forecasts. Palm Pilot sales last quarter were one-fourth 
of what Palm had originally forecast, leading to a 
massive inventory bulge and brutal price war, which 
continues today.

As for the Internet as a driver of the semiconductor 
industry in 2001, what can I say? Online spending in 
June was 20% lower - $3.2 billion vs. $4 billion in June 
2000, according to Forrester Online Research. According 
to Nielsen/NetRatings, the number of U.S. users of the 
Internet has stagnated at 100 million since January. The 
average number of minutes spent online per month is down 
from the beginning of the year. 

According to, through June of this year, 
at least 555 companies shut down, with 60% of 
all failures since January 2000 having come in 
just the first six months of this year. More than nine 
times as many companies have shut down this year 
than in the first half of 2000. The failed companies are 
spewing enormous amounts of computing, storage and 
networking equipment into the used-equipment market.

Because some may argue that even 2002 earnings estimates 
are temporarily depressed due to price wars and the like 
- highly unlikely - I made some comparisons using 
price/sales ratios using analysts' 'optimistic' 
forecasts. Those comparisons show semiconductor stocks 
as more than two times overvalued vs. historical 

As always, I suggest that individual investors not sell 
short. While most of my money is tied up in cash and 
cash equivalents, I continue to play the downside 
through a combination of longer-term put options, LEAPS 
and shorts. With stock prices still egregiously too high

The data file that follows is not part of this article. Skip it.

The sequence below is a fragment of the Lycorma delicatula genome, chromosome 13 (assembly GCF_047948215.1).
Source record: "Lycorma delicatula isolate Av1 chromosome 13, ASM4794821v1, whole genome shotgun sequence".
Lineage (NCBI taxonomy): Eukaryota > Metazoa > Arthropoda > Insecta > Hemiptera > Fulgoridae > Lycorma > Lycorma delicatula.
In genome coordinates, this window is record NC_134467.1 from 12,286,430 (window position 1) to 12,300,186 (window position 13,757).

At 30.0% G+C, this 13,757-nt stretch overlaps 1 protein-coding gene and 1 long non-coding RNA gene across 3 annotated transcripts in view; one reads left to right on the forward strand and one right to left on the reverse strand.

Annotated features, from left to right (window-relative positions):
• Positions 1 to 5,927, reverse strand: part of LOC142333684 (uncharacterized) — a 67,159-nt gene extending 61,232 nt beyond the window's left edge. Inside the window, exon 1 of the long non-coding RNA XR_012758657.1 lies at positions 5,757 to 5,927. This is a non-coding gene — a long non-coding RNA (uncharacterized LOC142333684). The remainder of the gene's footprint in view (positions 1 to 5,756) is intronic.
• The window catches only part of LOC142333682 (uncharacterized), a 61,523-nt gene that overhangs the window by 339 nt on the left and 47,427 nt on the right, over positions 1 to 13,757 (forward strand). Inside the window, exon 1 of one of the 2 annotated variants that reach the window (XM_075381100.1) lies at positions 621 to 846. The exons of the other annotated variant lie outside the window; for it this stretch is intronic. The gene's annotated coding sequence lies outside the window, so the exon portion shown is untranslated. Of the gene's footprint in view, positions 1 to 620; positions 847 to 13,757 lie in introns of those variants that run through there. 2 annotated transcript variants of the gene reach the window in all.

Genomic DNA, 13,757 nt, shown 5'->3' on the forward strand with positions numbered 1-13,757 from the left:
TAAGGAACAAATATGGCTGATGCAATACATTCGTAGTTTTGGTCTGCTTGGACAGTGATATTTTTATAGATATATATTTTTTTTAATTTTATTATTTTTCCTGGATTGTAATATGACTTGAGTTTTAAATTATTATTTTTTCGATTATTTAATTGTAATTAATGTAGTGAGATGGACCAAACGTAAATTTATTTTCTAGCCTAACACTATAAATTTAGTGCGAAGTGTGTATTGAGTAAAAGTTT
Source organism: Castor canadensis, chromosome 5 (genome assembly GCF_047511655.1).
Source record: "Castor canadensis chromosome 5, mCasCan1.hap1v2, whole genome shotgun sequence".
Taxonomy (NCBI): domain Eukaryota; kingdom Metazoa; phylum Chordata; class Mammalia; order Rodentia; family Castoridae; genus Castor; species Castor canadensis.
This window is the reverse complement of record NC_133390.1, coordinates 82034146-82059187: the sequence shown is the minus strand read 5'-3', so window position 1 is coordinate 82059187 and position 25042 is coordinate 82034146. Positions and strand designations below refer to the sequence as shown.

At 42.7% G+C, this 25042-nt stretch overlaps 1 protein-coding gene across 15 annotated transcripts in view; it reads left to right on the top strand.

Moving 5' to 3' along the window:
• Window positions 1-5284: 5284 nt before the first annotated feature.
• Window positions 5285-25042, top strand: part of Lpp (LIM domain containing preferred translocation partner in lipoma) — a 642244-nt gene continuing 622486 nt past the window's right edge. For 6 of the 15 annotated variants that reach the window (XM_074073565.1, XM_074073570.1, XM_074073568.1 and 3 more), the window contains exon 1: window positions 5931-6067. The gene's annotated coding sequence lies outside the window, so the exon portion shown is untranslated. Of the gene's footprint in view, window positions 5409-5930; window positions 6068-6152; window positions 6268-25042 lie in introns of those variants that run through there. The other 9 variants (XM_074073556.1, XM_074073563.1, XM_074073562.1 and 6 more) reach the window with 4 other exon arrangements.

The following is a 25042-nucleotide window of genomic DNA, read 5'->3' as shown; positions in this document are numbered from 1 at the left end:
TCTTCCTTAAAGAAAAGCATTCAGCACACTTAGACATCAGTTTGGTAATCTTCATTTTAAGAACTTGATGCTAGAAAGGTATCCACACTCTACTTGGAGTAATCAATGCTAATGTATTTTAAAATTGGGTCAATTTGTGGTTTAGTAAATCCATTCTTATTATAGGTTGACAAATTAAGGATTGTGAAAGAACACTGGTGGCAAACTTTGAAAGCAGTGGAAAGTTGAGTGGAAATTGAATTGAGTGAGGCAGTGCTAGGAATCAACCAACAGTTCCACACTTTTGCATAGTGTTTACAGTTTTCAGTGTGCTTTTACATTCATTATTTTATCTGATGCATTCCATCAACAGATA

- total market valuation at 140%-plus of GDP vs. its 55% 
historical long-term average - I remain in the bear 

When we finally get capitulation from investors, we will 
have cash at the ready to buy great tech stocks dirt-

I have short/put positions in Micron, IBM, Intel, 
Applied Materials, KLA-Tencor, Altera, Linear Tech, 
Maxim Integrated Products, Nvidia, Celestica and CDW 
Computer Centers...

While it's been frustrating to watch stocks like this 
rise for no good reason, Mark Twain provides some 
solace: "Let us be thankful for the fools; but for them 
the rest of us could not succeed."

Fred Hickey,
for The Daily Reckoning

Fred Hickey is editor of The High-Tech Strategist. This 
story is adapted from the August issue and a version of 
it appeared on the website.

Readers of the Daily Reckoning are cordially invited to 
try for 30 days. Simply, follow this 
link: and follow the 
menu provided for you there. Thank you.

About The Daily Reckoning:

Daily Reckoning author Bill Bonner

Bill Bonner is, in spite of himself, a natural born contrarian. Early each morning, Bill writes The Daily Reckoning—his take on the financial markets and what’s going on in the world—and sends it off by e-mail before most Americans’ alarm clocks have buzzed. Many readers say it's the first thing they want to read when they get up—not only because it's informative and thought provoking, but also it's inspiring, in its own quirky and provocative way.

Of course, there's much more to Bill than his daily market commentary. He's also the founder and president of Agora Publishing, one of the world's most successful consumer newsletter publishing companies. Bill's passion for international travel and big ideas are reflected in the company he's successfully built. In 1979, he began publishing International Living and Hulbert's Financial Digest . Since then, the company has grown to include dozens of newsletters focusing on health, travel, and finance. Bill has vigorously expanded from Agora's home base in Baltimore, Maryland since the early ’90s—opening offices in Florida, London, Paris, Ireland, and Germany.

Agora's publication subsidiaries include Pickering & Chatto, a prestigious academic press in London and Les Belles Lettres in Paris, best known as a publisher of classical literature in bilingual editions.


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Last modified: August 14, 2001

Published By Tulips and Bears LLC